State wildlife officials in Kansas, Colorado, New Mexico, Oklahoma and Texas have proposed enacting a conservation plan in hopes of avoiding a federal listing of the Lesser Prairie Chicken. But even that would impose significant costs, Graham said.

Kobach said that while state wildlife officials deal with the federal Fish and Wildlife agency, the proposed bill could be seen as Kansas "holding a club in the background."

Kobach said if the Legislature approved the bill and it ended up being challenged in court, the litigation costs would range from $100,000 to $400,000.

SB 276 would also apply to Greater Prairie Chickens, which are larger than Lesser Prairie Chickens. But Greater Prairie Chickens are much more abundant and are not being considered for federal designation as a threatened species.

Comments

Rick Masters says...

I tried to make it through this article without giggling, but I just couldn't do it. (*Eventually* we get to the reason behind it, but by then, it is too late.)

Posted 23 January 2014, 11:11 a.m. Suggest removal

Clark Coan says...

We should support a bill to end protection for the Lesser Secretary of State.

Posted 23 January 2014, 11:18 a.m. Suggest removal

Stuart Evans says...

How does the Secretary feel about marijuana law reform at the state level? The only thing in the constitution regarding cannabis or hemp, is the paper it was written on.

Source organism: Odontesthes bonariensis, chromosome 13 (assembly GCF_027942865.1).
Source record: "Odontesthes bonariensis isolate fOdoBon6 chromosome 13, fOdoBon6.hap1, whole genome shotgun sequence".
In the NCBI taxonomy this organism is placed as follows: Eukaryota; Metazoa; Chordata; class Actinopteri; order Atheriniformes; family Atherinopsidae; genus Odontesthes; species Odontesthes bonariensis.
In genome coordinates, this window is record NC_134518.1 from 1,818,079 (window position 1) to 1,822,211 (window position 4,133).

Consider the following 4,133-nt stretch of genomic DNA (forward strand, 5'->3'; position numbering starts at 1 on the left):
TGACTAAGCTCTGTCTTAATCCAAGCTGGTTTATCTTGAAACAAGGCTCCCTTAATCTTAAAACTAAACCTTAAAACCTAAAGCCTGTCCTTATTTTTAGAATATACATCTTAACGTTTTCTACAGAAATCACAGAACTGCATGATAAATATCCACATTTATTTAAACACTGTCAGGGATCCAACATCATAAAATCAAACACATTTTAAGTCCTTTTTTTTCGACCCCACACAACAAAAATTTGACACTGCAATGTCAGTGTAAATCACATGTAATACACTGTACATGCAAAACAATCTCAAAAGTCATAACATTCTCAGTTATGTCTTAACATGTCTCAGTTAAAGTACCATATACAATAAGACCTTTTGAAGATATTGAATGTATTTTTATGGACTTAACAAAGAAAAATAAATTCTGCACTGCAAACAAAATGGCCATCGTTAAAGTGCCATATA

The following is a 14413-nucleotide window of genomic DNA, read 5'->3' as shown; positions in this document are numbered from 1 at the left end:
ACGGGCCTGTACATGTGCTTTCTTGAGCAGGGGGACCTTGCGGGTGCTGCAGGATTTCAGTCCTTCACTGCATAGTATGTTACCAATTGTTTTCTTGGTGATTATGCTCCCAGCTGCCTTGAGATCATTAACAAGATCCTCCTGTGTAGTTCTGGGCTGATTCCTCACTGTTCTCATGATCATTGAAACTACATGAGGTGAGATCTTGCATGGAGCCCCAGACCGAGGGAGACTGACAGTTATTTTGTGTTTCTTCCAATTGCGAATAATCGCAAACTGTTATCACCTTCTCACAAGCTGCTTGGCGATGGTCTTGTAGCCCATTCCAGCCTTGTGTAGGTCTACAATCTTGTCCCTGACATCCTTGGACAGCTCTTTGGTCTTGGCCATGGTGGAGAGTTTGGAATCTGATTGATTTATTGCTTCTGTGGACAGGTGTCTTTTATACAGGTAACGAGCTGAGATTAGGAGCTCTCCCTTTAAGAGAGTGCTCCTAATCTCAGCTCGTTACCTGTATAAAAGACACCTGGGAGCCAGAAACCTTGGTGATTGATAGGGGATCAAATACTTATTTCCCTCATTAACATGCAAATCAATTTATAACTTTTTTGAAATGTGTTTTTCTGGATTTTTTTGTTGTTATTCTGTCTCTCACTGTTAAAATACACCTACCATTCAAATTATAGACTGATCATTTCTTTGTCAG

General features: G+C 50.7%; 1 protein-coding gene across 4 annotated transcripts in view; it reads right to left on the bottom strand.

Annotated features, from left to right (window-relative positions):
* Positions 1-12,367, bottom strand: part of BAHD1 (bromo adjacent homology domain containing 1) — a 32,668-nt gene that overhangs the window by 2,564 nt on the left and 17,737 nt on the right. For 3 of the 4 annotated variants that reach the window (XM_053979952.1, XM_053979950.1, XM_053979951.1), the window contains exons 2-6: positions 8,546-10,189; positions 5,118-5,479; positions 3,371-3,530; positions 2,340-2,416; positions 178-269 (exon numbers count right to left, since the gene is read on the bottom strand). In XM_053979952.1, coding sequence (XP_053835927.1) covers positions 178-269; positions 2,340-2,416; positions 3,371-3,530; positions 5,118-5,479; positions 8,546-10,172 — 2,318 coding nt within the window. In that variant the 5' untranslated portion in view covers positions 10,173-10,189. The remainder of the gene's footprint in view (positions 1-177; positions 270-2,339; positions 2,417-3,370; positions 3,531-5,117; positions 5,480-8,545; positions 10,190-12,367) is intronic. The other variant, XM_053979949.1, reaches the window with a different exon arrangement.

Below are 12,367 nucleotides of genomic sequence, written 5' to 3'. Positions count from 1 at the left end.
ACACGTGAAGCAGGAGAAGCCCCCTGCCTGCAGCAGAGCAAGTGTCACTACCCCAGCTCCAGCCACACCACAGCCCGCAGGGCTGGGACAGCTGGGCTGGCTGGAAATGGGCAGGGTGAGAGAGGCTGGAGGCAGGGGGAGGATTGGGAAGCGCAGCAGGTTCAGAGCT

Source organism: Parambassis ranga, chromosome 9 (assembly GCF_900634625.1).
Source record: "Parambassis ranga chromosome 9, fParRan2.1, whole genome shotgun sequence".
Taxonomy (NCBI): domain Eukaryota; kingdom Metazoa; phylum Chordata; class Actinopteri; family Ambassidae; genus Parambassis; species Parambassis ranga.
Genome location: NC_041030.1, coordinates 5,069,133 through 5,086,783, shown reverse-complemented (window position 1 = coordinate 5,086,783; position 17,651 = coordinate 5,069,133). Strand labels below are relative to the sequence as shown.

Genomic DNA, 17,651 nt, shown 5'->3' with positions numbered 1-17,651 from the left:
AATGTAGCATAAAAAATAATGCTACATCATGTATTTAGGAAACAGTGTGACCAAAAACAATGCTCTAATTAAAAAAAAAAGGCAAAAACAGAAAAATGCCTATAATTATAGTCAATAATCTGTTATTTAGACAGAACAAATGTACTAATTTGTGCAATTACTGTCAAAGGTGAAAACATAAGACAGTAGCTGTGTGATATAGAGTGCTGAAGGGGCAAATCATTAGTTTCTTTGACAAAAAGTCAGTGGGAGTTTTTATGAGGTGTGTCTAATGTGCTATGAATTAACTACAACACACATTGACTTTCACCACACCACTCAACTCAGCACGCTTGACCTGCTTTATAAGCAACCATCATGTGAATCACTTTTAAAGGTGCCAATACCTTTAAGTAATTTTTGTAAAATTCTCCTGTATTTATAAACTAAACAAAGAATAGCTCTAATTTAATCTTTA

Posted 23 January 2014, 11:42 a.m. Suggest removal

Rick Hird says...

Why is the Kansas Secretary of State even involved in this? We have thousands of voters hanging in limbo and Mr. Kobach has time for this?

Posted 23 January 2014, 11:46 a.m. Suggest removal

Randall Uhrich says...

Typical Republican willing to sell out the environment in favor of developmental interests. I hope Kobach is plagued by nightmares of prairie chickens pecking him to death.

Posted 23 January 2014, 11:57 a.m. Suggest removal

Chris Golledge says...

Posted 31 January 2014, 1:32 p.m. Suggest removal

Steve King says...

I can't wait for some KS law enforcement officer to try and handcuff a Federal Officer. That would be historic.

Why is this guy spending time on this instead of being on the phone calling those 14,000+ voters whose registrations are in limbo?

Idiot. How much money has his moronic "enhancements" cost the state in litigations? Love to see the look on his face when we reject him at election time.

Posted 23 January 2014, 1:54 p.m. Suggest removal

Doug Harvey says...

This is more ALEC crap -- get federal protection of the environment out and rape what's left.